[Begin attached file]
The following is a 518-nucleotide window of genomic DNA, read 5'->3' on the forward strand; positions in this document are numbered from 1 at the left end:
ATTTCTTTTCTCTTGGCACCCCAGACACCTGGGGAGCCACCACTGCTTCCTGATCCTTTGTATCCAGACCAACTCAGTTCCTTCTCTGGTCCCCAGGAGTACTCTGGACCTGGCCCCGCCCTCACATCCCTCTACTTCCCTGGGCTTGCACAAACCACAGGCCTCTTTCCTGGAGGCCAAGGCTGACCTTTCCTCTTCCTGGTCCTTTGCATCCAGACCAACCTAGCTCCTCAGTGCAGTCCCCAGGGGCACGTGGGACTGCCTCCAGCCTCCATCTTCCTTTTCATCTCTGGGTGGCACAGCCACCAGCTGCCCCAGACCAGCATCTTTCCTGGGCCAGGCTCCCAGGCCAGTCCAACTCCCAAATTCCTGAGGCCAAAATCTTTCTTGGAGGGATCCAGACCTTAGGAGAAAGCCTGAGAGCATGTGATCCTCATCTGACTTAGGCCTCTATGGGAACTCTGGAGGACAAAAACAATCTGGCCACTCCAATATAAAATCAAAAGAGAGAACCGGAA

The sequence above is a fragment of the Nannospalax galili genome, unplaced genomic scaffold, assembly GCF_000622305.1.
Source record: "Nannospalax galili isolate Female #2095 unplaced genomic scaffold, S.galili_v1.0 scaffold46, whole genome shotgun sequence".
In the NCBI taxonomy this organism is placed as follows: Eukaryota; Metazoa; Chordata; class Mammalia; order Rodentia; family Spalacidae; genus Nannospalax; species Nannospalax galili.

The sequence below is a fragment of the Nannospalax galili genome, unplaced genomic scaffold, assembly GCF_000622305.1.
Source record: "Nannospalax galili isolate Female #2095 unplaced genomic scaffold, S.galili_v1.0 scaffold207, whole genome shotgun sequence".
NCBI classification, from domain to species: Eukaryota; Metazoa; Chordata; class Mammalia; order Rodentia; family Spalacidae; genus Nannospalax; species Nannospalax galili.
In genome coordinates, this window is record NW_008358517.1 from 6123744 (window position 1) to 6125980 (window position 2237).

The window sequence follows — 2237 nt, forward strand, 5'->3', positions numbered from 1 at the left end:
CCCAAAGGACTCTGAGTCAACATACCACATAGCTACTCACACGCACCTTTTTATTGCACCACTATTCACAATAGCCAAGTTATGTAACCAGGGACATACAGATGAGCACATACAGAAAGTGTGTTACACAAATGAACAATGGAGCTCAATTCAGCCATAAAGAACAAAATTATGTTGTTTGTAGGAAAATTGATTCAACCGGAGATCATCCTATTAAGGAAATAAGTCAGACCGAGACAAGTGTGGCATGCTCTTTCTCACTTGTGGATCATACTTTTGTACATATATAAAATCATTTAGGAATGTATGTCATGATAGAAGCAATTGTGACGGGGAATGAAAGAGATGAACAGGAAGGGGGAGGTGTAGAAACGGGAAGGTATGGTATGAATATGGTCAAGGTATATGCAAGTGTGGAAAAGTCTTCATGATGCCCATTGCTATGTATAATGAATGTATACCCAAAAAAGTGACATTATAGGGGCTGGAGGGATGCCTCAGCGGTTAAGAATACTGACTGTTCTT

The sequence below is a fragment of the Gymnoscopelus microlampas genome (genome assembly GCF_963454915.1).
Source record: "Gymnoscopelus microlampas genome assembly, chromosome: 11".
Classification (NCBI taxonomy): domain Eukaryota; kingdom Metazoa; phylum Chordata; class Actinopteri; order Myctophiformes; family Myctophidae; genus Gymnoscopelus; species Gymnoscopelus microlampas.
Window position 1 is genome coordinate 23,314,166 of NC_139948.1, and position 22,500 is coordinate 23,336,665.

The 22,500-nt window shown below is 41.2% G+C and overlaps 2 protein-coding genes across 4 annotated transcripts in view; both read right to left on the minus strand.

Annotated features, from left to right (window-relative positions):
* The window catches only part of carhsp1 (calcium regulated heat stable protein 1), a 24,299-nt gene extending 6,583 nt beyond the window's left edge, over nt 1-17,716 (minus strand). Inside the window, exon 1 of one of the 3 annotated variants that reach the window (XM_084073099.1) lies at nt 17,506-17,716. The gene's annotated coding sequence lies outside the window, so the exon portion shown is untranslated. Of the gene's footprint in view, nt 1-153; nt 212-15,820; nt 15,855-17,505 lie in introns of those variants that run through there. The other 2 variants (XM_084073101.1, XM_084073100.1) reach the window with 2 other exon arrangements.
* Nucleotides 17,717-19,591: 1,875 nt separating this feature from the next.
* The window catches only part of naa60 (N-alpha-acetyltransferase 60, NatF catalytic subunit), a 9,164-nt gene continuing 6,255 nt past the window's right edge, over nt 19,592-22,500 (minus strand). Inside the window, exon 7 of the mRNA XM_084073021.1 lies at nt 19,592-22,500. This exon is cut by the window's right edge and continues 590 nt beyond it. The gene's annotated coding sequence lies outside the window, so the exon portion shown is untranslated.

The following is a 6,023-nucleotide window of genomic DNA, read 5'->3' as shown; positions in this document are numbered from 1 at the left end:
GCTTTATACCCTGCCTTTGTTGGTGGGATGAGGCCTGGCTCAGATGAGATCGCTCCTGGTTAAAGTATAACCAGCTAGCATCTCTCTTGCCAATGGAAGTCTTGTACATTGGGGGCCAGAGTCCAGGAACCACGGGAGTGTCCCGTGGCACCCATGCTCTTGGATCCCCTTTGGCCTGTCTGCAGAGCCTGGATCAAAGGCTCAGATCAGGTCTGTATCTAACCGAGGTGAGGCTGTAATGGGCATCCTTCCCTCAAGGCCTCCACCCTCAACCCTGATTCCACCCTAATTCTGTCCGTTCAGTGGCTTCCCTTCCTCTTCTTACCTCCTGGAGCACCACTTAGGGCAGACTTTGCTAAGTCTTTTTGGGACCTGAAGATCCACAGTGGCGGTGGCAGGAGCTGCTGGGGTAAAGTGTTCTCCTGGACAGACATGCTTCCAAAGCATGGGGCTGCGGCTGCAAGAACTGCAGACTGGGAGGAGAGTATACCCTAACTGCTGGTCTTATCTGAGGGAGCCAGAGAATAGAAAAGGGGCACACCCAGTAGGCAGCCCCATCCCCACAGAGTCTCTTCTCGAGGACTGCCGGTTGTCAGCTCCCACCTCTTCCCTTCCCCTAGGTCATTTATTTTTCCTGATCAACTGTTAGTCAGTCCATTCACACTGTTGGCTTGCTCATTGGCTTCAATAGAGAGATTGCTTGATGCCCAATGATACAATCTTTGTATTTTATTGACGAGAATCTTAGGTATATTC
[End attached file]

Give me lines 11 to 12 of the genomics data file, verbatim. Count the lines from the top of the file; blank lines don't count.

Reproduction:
CCCAAAGGACTCTGAGTCAACATACCACATAGCTACTCACACGCACCTTTTTATTGCACCACTATTCACAATAGCCAAGTTATGTAACCAGGGACATACAGATGAGCACATACAGAAAGTGTGTTACACAAATGAACAATGGAGCTCAATTCAGCCATAAAGAACAAAATTATGTTGTTTGTAGGAAAATTGATTCAACCGGAGATCATCCTATTAAGGAAATAAGTCAGACCGAGACAAGTGTGGCATGCTCTTTCTCACTTGTGGATCATACTTTTGTACATATATAAAATCATTTAGGAATGTATGTCATGATAGAAGCAATTGTGACGGGGAATGAAAGAGATGAACAGGAAGGGGGAGGTGTAGAAACGGGAAGGTATGGTATGAATATGGTCAAGGTATATGCAAGTGTGGAAAAGTCTTCATGATGCCCATTGCTATGTATAATGAATGTATACCCAAAAAAGTGACATTATAGGGGCTGGAGGGATGCCTCAGCGGTTAAGAATACTGACTGTTCTT

The sequence below is a fragment of the Gymnoscopelus microlampas genome (genome assembly GCF_963454915.1).